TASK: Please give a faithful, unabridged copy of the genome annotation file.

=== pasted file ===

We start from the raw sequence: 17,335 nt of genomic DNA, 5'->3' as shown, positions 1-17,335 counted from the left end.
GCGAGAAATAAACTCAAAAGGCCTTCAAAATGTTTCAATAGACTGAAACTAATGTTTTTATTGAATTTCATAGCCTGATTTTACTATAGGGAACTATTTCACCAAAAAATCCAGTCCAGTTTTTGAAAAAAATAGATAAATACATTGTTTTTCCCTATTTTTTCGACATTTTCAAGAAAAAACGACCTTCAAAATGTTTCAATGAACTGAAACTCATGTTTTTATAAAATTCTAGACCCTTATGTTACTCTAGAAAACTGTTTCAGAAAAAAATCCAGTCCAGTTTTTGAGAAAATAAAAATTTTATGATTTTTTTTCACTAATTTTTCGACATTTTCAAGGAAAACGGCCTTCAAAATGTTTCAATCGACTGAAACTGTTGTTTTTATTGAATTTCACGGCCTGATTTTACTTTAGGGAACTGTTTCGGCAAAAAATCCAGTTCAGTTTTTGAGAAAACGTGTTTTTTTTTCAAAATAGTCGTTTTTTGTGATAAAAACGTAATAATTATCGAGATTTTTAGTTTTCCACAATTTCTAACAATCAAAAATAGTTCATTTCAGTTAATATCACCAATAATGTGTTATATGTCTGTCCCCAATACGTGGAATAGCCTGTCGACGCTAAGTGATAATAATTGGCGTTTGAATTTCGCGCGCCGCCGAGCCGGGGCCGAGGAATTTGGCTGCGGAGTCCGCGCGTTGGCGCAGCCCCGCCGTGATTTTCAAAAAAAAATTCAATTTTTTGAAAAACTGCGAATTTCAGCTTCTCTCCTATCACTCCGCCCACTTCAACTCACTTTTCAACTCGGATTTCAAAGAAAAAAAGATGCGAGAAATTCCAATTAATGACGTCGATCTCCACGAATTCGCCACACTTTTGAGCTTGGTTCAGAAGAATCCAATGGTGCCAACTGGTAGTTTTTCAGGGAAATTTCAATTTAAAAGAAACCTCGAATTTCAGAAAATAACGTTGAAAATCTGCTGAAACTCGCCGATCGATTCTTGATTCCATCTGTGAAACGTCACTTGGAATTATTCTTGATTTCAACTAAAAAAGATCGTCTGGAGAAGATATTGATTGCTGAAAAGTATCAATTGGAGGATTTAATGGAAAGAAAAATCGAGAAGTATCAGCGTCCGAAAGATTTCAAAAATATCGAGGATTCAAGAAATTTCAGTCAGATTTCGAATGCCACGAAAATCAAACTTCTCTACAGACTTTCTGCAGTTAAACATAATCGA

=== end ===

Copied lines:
We start from the raw sequence: 17,335 nt of genomic DNA, 5'->3' as shown, positions 1-17,335 counted from the left end.
GCGAGAAATAAACTCAAAAGGCCTTCAAAATGTTTCAATAGACTGAAACTAATGTTTTTATTGAATTTCATAGCCTGATTTTACTATAGGGAACTATTTCACCAAAAAATCCAGTCCAGTTTTTGAAAAAAATAGATAAATACATTGTTTTTCCCTATTTTTTCGACATTTTCAAGAAAAAACGACCTTCAAAATGTTTCAATGAACTGAAACTCATGTTTTTATAAAATTCTAGACCCTTATGTTACTCTAGAAAACTGTTTCAGAAAAAAATCCAGTCCAGTTTTTGAGAAAATAAAAATTTTATGATTTTTTTTCACTAATTTTTCGACATTTTCAAGGAAAACGGCCTTCAAAATGTTTCAATCGACTGAAACTGTTGTTTTTATTGAATTTCACGGCCTGATTTTACTTTAGGGAACTGTTTCGGCAAAAAATCCAGTTCAGTTTTTGAGAAAACGTGTTTTTTTTTCAAAATAGTCGTTTTTTGTGATAAAAACGTAATAATTATCGAGATTTTTAGTTTTCCACAATTTCTAACAATCAAAAATAGTTCATTTCAGTTAATATCACCAATAATGTGTTATATGTCTGTCCCCAATACGTGGAATAGCCTGTCGACGCTAAGTGATAATAATTGGCGTTTGAATTTCGCGCGCCGCCGAGCCGGGGCCGAGGAATTTGGCTGCGGAGTCCGCGCGTTGGCGCAGCCCCGCCGTGATTTTCAAAAAAAAATTCAATTTTTTGAAAAACTGCGAATTTCAGCTTCTCTCCTATCACTCCGCCCACTTCAACTCACTTTTCAACTCGGATTTCAAAGAAAAAAAGATGCGAGAAATTCCAATTAATGACGTCGATCTCCACGAATTCGCCACACTTTTGAGCTTGGTTCAGAAGAATCCAATGGTGCCAACTGGTAGTTTTTCAGGGAAATTTCAATTTAAAAGAAACCTCGAATTTCAGAAAATAACGTTGAAAATCTGCTGAAACTCGCCGATCGATTCTTGATTCCATCTGTGAAACGTCACTTGGAATTATTCTTGATTTCAACTAAAAAAGATCGTCTGGAGAAGATATTGATTGCTGAAAAGTATCAATTGGAGGATTTAATGGAAAGAAAAATCGAGAAGTATCAGCGTCCGAAAGATTTCAAAAATATCGAGGATTCAAGAAATTTCAGTCAGATTTCGAATGCCACGAAAATCAAACTTCTCTACAGACTTTCTGCAGTTAAACATAATCGA